Why Marvel’s Winning, DC’s Losing and Valiant is Better Than Both of Them

I’m a bagpiper. Yeah I know, what the heck does that have to do with comic books, right? Bear with me as there’s a point to this. In the bagpiper community, we have a running joke as to how the rest of the world views our music. It goes something like this, “There are three tunes played on the bagpipes; Scotland the Brave, Amazing Grace and everything else.” That stereotype likely came about due to how so many tunes sound alike on the instrument. The same can be said of comic book publishers to the layman. There are three names in the comic book publishing world; Marvel, DC and everyone else. However, that ‘everyone else’ group puts out some of the most incredible stories in the genre.

Before we get to those creative upstarts, let’s look at who is front and center in the public’s eyes. While many may not know or care if Batman is a DC or Marvel property, or if Stan Lee was the mind behind Spidey or Iron Man (or both!), these companies partake in a high stakes dealing of publishing imagination to entice readers’ dollars. Marvel currently has, and for sometime now, maintained their status as financial king-of-the-hill in the comic book world. There are, in my eyes, two main reasons for this. The lesser (but still vital) of those reasons has to do with what Marvel Studios keeps delivering on film. Love or hate these movies, they are nearly all financial juggernauts.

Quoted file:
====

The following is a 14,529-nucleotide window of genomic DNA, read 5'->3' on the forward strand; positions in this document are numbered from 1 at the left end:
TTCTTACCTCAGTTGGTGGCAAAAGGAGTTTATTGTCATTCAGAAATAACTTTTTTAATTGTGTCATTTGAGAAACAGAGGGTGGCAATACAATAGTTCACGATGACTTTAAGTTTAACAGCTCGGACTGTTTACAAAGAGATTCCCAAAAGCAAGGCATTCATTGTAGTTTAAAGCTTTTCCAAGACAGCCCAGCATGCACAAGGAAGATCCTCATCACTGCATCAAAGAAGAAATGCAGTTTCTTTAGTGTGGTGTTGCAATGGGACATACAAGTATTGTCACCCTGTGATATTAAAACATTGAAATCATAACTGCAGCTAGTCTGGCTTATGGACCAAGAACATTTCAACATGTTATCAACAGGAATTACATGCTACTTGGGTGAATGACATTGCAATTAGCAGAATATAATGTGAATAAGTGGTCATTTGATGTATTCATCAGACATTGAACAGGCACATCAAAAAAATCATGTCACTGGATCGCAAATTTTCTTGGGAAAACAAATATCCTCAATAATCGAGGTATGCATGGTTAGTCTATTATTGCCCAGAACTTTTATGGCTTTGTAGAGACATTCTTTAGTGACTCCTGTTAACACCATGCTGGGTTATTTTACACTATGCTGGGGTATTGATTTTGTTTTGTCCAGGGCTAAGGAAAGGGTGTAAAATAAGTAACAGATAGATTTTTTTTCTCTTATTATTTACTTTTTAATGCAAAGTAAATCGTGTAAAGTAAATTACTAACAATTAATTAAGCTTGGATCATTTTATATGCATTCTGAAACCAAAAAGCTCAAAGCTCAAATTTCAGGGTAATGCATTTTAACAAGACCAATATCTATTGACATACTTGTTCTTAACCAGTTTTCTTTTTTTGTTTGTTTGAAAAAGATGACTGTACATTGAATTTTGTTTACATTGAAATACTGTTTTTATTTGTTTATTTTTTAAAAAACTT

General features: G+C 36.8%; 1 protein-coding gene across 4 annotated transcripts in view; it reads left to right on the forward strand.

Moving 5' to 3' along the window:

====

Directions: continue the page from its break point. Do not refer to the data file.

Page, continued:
According to BoxOfficeMojo.com, the first Avengers movie brought in an eyeball-popping $1.5 billion worldwide at the box office. Yes, that’s cinema money only, not Blu-ray or streaming sales, which is another paycheck to Marvel in and of itself. The list can go on and on with hits like Captain America: Winter Soldier, Thor, etc. These movies can have an unparalleled effect on non-comic book readers, piquing their interest enough to draw them to the pages from which their cinematic counterparts were spawned. Now I say this is the lesser of the two reasons as I would venture to guess while many love the movies, there are still several folks out there who do not care enough to sit down and read a comic book of the film they just saw.